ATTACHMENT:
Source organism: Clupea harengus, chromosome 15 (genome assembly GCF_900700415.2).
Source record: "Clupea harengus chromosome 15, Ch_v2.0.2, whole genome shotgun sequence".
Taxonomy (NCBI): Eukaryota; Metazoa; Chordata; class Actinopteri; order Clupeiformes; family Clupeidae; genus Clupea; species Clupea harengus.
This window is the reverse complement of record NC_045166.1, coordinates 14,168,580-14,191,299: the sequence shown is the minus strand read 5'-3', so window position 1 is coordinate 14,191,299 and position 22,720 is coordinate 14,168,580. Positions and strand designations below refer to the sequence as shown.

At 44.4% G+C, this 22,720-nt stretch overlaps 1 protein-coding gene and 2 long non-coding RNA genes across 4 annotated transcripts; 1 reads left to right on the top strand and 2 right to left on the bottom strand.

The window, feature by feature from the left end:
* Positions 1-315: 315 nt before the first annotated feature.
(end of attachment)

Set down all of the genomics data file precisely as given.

Source organism: Clupea harengus, chromosome 15 (genome assembly GCF_900700415.2).
Source record: "Clupea harengus chromosome 15, Ch_v2.0.2, whole genome shotgun sequence".
Taxonomy (NCBI): Eukaryota; Metazoa; Chordata; class Actinopteri; order Clupeiformes; family Clupeidae; genus Clupea; species Clupea harengus.
This window is the reverse complement of record NC_045166.1, coordinates 14,168,580-14,191,299: the sequence shown is the minus strand read 5'-3', so window position 1 is coordinate 14,191,299 and position 22,720 is coordinate 14,168,580. Positions and strand designations below refer to the sequence as shown.

At 44.4% G+C, this 22,720-nt stretch overlaps 1 protein-coding gene and 2 long non-coding RNA genes across 4 annotated transcripts; 1 reads left to right on the top strand and 2 right to left on the bottom strand.

The window, feature by feature from the left end:
* Positions 1-315: 315 nt before the first annotated feature.